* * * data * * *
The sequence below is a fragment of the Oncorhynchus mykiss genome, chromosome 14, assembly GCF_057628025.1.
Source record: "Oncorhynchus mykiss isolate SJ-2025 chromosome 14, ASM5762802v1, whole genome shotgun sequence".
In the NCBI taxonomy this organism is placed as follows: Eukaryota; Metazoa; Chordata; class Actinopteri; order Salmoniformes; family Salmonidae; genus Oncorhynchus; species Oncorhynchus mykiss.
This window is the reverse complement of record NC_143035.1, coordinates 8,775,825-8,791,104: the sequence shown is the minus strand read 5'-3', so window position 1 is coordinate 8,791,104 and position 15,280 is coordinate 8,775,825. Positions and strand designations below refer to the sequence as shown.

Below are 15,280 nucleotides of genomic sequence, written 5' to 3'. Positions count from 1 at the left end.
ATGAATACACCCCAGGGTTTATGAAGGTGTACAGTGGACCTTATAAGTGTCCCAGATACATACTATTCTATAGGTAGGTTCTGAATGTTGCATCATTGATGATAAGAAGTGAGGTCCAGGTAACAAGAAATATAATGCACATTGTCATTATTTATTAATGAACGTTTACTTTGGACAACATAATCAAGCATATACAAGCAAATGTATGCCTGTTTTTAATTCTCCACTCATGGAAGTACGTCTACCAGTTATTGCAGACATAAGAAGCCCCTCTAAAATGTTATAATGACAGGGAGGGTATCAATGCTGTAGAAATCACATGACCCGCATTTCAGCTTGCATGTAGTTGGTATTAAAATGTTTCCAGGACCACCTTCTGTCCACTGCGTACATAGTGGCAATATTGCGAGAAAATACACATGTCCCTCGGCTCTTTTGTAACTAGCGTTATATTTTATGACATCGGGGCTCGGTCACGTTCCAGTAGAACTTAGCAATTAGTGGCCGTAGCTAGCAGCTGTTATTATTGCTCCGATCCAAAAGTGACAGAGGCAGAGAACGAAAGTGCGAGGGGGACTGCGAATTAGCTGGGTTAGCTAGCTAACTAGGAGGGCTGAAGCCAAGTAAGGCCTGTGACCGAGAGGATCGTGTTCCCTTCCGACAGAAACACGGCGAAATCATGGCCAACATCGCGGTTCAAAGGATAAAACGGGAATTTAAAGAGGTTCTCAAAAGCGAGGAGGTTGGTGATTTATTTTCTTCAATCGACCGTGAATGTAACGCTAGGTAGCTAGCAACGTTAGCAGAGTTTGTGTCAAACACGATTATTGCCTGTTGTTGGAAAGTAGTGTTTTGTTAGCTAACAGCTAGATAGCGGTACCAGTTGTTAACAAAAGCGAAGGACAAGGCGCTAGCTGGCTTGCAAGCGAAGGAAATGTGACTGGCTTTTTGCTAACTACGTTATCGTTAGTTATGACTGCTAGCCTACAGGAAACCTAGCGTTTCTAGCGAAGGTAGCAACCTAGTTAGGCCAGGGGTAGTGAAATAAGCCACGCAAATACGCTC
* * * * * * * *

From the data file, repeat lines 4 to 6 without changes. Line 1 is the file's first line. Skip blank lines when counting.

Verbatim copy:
This window is the reverse complement of record NC_143035.1, coordinates 8,775,825-8,791,104: the sequence shown is the minus strand read 5'-3', so window position 1 is coordinate 8,791,104 and position 15,280 is coordinate 8,775,825. Positions and strand designations below refer to the sequence as shown.

Below are 15,280 nucleotides of genomic sequence, written 5' to 3'. Positions count from 1 at the left end.
ATGAATACACCCCAGGGTTTATGAAGGTGTACAGTGGACCTTATAAGTGTCCCAGATACATACTATTCTATAGGTAGGTTCTGAATGTTGCATCATTGATGATAAGAAGTGAGGTCCAGGTAACAAGAAATATAATGCACATTGTCATTATTTATTAATGAACGTTTACTTTGGACAACATAATCAAGCATATACAAGCAAATGTATGCCTGTTTTTAATTCTCCACTCATGGAAGTACGTCTACCAGTTATTGCAGACATAAGAAGCCCCTCTAAAATGTTATAATGACAGGGAGGGTATCAATGCTGTAGAAATCACATGACCCGCATTTCAGCTTGCATGTAGTTGGTATTAAAATGTTTCCAGGACCACCTTCTGTCCACTGCGTACATAGTGGCAATATTGCGAGAAAATACACATGTCCCTCGGCTCTTTTGTAACTAGCGTTATATTTTATGACATCGGGGCTCGGTCACGTTCCAGTAGAACTTAGCAATTAGTGGCCGTAGCTAGCAGCTGTTATTATTGCTCCGATCCAAAAGTGACAGAGGCAGAGAACGAAAGTGCGAGGGGGACTGCGAATTAGCTGGGTTAGCTAGCTAACTAGGAGGGCTGAAGCCAAGTAAGGCCTGTGACCGAGAGGATCGTGTTCCCTTCCGACAGAAACACGGCGAAATCATGGCCAACATCGCGGTTCAAAGGATAAAACGGGAATTTAAAGAGGTTCTCAAAAGCGAGGAGGTTGGTGATTTATTTTCTTCAATCGACCGTGAATGTAACGCTAGGTAGCTAGCAACGTTAGCAGAGTTTGTGTCAAACACGATTATTGCCTGTTGTTGGAAAGTAGTGTTTTGTTAGCTAACAGCTAGATAGCGGTACCAGTTGTTAACAAAAGCGAAGGACAAGGCGCTAGCTGGCTTGCAAGCGAAGGAAATGTGACTGGCTTTTTGCTAACTACGTTATCGTTAGTTATGACTGCTAGCCTACAGGAAACCTAGCGTTTCTAGCGAAGGTAGCAACCTAGTTAGGCCAGGGGTAGTGAAATAAGCCACGCAAATACGCTC